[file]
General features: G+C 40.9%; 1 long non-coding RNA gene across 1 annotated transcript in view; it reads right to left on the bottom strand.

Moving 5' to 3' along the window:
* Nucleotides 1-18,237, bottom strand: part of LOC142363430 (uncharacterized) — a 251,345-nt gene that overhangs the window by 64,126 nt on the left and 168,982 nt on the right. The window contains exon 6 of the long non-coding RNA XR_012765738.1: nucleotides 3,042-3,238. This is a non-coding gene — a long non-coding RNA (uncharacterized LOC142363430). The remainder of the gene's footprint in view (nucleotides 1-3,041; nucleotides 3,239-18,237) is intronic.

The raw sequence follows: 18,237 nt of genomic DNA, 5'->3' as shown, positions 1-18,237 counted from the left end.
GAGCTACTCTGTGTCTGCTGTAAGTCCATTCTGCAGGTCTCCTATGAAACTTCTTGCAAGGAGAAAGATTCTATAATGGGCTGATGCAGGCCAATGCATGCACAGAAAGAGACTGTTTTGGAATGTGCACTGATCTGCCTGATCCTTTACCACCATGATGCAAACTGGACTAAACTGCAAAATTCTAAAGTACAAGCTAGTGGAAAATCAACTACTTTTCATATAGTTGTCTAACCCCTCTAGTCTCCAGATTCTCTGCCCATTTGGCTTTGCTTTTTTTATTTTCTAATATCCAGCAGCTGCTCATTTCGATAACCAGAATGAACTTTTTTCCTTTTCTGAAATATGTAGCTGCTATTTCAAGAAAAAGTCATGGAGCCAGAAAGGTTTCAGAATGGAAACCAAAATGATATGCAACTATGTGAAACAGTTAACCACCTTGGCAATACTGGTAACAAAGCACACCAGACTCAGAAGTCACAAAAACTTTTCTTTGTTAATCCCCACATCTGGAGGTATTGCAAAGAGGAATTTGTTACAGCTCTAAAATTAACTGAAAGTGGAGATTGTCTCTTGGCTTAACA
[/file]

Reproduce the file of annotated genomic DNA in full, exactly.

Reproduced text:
General features: G+C 40.9%; 1 long non-coding RNA gene across 1 annotated transcript in view; it reads right to left on the bottom strand.

Moving 5' to 3' along the window:
* Nucleotides 1-18,237, bottom strand: part of LOC142363430 (uncharacterized) — a 251,345-nt gene that overhangs the window by 64,126 nt on the left and 168,982 nt on the right. The window contains exon 6 of the long non-coding RNA XR_012765738.1: nucleotides 3,042-3,238. This is a non-coding gene — a long non-coding RNA (uncharacterized LOC142363430). The remainder of the gene's footprint in view (nucleotides 1-3,041; nucleotides 3,239-18,237) is intronic.

The raw sequence follows: 18,237 nt of genomic DNA, 5'->3' as shown, positions 1-18,237 counted from the left end.
GAGCTACTCTGTGTCTGCTGTAAGTCCATTCTGCAGGTCTCCTATGAAACTTCTTGCAAGGAGAAAGATTCTATAATGGGCTGATGCAGGCCAATGCATGCACAGAAAGAGACTGTTTTGGAATGTGCACTGATCTGCCTGATCCTTTACCACCATGATGCAAACTGGACTAAACTGCAAAATTCTAAAGTACAAGCTAGTGGAAAATCAACTACTTTTCATATAGTTGTCTAACCCCTCTAGTCTCCAGATTCTCTGCCCATTTGGCTTTGCTTTTTTTATTTTCTAATATCCAGCAGCTGCTCATTTCGATAACCAGAATGAACTTTTTTCCTTTTCTGAAATATGTAGCTGCTATTTCAAGAAAAAGTCATGGAGCCAGAAAGGTTTCAGAATGGAAACCAAAATGATATGCAACTATGTGAAACAGTTAACCACCTTGGCAATACTGGTAACAAAGCACACCAGACTCAGAAGTCACAAAAACTTTTCTTTGTTAATCCCCACATCTGGAGGTATTGCAAAGAGGAATTTGTTACAGCTCTAAAATTAACTGAAAGTGGAGATTGTCTCTTGGCTTAACA